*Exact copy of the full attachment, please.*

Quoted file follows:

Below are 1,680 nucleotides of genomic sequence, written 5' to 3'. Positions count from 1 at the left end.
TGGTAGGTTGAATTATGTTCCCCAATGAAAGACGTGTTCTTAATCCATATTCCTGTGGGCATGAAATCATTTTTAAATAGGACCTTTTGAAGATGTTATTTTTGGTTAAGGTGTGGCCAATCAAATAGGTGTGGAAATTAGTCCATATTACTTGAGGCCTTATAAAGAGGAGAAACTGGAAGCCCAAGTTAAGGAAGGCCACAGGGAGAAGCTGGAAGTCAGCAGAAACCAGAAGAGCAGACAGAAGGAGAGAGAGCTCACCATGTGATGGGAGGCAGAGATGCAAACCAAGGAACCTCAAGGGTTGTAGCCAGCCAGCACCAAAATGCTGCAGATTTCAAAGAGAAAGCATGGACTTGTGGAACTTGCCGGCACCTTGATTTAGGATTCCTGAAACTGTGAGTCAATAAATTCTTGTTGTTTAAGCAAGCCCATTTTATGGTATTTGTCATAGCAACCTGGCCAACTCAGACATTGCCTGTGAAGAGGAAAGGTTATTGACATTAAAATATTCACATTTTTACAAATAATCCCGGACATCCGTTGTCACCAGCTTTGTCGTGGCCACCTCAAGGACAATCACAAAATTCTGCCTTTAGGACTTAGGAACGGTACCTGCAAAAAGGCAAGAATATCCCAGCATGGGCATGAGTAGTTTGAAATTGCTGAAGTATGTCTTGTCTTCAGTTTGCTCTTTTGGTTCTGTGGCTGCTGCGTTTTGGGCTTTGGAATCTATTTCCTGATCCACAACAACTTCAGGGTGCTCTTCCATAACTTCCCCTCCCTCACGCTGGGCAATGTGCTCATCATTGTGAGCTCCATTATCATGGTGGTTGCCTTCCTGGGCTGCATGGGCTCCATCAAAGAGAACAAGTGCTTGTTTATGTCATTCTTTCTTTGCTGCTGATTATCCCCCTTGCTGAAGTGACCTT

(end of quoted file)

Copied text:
Below are 1,680 nucleotides of genomic sequence, written 5' to 3'. Positions count from 1 at the left end.
TGGTAGGTTGAATTATGTTCCCCAATGAAAGACGTGTTCTTAATCCATATTCCTGTGGGCATGAAATCATTTTTAAATAGGACCTTTTGAAGATGTTATTTTTGGTTAAGGTGTGGCCAATCAAATAGGTGTGGAAATTAGTCCATATTACTTGAGGCCTTATAAAGAGGAGAAACTGGAAGCCCAAGTTAAGGAAGGCCACAGGGAGAAGCTGGAAGTCAGCAGAAACCAGAAGAGCAGACAGAAGGAGAGAGAGCTCACCATGTGATGGGAGGCAGAGATGCAAACCAAGGAACCTCAAGGGTTGTAGCCAGCCAGCACCAAAATGCTGCAGATTTCAAAGAGAAAGCATGGACTTGTGGAACTTGCCGGCACCTTGATTTAGGATTCCTGAAACTGTGAGTCAATAAATTCTTGTTGTTTAAGCAAGCCCATTTTATGGTATTTGTCATAGCAACCTGGCCAACTCAGACATTGCCTGTGAAGAGGAAAGGTTATTGACATTAAAATATTCACATTTTTACAAATAATCCCGGACATCCGTTGTCACCAGCTTTGTCGTGGCCACCTCAAGGACAATCACAAAATTCTGCCTTTAGGACTTAGGAACGGTACCTGCAAAAAGGCAAGAATATCCCAGCATGGGCATGAGTAGTTTGAAATTGCTGAAGTATGTCTTGTCTTCAGTTTGCTCTTTTGGTTCTGTGGCTGCTGCGTTTTGGGCTTTGGAATCTATTTCCTGATCCACAACAACTTCAGGGTGCTCTTCCATAACTTCCCCTCCCTCACGCTGGGCAATGTGCTCATCATTGTGAGCTCCATTATCATGGTGGTTGCCTTCCTGGGCTGCATGGGCTCCATCAAAGAGAACAAGTGCTTGTTTATGTCATTCTTTCTTTGCTGCTGATTATCCCCCTTGCTGAAGTGACCTT